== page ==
While sheep were to be completely transparent and accountable to leadership for every thought, word and deed, whether in or outside the church, the leaders themselves were not. Children of the leadership were the ones who were most often flaunting the "rules", yet the remained in ministry. They bragged of seeing certain movies while out of town, giggled about secret tattoos and yet remained aloof and silent when the rest of us got called on the carpet for oh, not attending so-and-so's prayer meeting.

Accountability is important; people in ministry should be accountable to those over them. But as individuals, Christians are first and foremost accountable for what kind of lordship they permit over their lives. I realized too late that I'd submitted myself to authority that I did not trust, and to leaders who stepped over the line.

If you paid your tithes by check, it didn't take a rocket scientist to figure out what your salary was. In my church, you tithed ten percent of the gross, not the net. This was hammered home repeatedly. Granted it was tough for families and single people struggling to make ends meet to dish out week after week to a Cadillac-driving pastor. If you failed to give your regular expected amount one week due to circumstances beyond your control, you were called in for it and removed from ministry unless you paid up ASAP, no ifs ands or buts.

I tried so hard to be faithful. I did everything that was asked. When unemployed for several months, I dutifully tithed my unemployment checks (the gross, not the net) though this left me with little money left for food. (I just managed to cover bills with some help from family members who knew I was in tough shape, but they didn't know how tough). Though I'd given generously and faithfully when special collections were taken for families in financial need, no help was offered me. To this day I'd love to know why. I suspect it was because as a single woman, I was breaking some unwritten rule that I should have been living at home with my parents, not in an apartment by myself where no one could keep proper tabs on me. So if I struggled, their expectation was that I shouldn't be succeeding on my own anyway. That was never said out loud, but boy it was felt.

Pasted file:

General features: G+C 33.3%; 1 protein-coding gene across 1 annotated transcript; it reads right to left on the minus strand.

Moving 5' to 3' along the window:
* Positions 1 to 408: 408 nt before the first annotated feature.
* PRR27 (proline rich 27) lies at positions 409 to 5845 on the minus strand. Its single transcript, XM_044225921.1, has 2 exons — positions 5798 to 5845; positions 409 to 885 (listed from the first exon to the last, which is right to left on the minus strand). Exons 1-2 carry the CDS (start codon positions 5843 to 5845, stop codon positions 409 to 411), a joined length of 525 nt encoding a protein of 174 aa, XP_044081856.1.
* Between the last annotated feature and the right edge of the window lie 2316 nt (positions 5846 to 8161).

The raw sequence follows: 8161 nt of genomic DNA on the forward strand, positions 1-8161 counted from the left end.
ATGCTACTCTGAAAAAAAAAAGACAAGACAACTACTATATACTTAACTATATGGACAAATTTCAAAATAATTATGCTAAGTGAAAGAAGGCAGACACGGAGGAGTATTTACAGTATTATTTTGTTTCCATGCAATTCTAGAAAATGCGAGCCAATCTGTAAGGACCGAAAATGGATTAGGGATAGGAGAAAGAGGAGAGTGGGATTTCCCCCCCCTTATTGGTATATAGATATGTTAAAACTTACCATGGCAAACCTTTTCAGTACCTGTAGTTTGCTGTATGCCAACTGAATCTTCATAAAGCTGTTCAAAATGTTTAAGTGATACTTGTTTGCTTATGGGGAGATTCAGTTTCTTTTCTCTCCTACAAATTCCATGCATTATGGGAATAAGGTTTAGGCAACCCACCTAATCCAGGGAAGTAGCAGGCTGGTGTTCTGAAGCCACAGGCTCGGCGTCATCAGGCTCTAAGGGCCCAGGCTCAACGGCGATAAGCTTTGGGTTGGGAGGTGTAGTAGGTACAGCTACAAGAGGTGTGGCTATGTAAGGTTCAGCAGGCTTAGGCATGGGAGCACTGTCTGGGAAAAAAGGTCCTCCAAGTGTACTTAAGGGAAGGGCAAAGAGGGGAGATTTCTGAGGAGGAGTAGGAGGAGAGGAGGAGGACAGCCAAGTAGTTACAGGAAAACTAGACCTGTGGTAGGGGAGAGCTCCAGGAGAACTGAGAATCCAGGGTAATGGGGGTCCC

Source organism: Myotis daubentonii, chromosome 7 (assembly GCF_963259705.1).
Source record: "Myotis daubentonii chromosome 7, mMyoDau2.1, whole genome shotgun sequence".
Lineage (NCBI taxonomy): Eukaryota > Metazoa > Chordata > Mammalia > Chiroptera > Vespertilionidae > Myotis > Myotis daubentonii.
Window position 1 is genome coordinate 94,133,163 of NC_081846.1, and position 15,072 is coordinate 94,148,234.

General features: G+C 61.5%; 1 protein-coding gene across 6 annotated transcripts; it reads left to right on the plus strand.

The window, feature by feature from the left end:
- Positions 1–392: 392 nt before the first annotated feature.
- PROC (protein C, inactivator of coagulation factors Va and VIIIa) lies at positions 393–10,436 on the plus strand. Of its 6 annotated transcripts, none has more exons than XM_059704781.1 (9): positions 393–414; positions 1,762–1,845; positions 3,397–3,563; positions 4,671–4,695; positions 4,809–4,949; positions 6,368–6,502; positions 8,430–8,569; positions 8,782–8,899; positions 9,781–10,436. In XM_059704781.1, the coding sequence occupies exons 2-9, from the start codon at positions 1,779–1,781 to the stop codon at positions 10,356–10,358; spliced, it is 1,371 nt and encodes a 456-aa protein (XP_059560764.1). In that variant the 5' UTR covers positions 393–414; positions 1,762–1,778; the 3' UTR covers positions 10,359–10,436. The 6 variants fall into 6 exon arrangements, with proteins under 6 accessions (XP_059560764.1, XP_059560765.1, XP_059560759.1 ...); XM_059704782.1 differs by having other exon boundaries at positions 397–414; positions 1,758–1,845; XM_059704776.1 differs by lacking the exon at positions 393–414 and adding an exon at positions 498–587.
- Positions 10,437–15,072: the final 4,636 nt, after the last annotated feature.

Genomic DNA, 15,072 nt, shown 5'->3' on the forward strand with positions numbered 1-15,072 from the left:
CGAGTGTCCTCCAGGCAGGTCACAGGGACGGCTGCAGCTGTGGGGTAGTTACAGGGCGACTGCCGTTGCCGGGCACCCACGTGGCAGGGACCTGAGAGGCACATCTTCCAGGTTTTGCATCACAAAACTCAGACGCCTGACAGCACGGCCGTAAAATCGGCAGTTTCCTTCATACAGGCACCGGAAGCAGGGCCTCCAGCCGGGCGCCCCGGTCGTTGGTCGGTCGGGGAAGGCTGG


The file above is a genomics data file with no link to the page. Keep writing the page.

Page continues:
A couple months ago I was going through the stack of business cards in my purse and found the card the church gave me on the day I was formally recognized as a member. Inwardly I was thankful I hadn't been in any accidents where an EMT or other person would have discovered the card and contacted my former church. Isn't that awful? I hate to admit that I even think that way, but these thoughts do occur to me. I still worry that my name is on the rolls somewhere with a big red asterisk next to it, or worse, branded with a big red indelible "Backslider" stamp.

I'm having enough trouble these days even wanting to go to church at all. Picturing a day where I could become a member of another church is even harder, though I won't ever rule out that possibility. More than anything I fear becoming so embittered by my lousy experience that I lose my way and begin to refuse the Grace that saved me. There are healthier churches out there, and saner leaders, I do have faith in that. If and when I do pick a church to start attending regularly, I intend to have a nice chat with the pastor about my experiences and scars. I'd tell him or her that I don't intend to join up, if that's ok. That it would take a miracle of the highest order for me to change my mind (not an impossibility; God can do anything after all). If they're okay with that, then it could be the beginning of a beautiful friendship.

EDIT: fixed typos, incorrect trademark code, eliminated some of the repetition. Note to self: do not post before having morning cup of tea!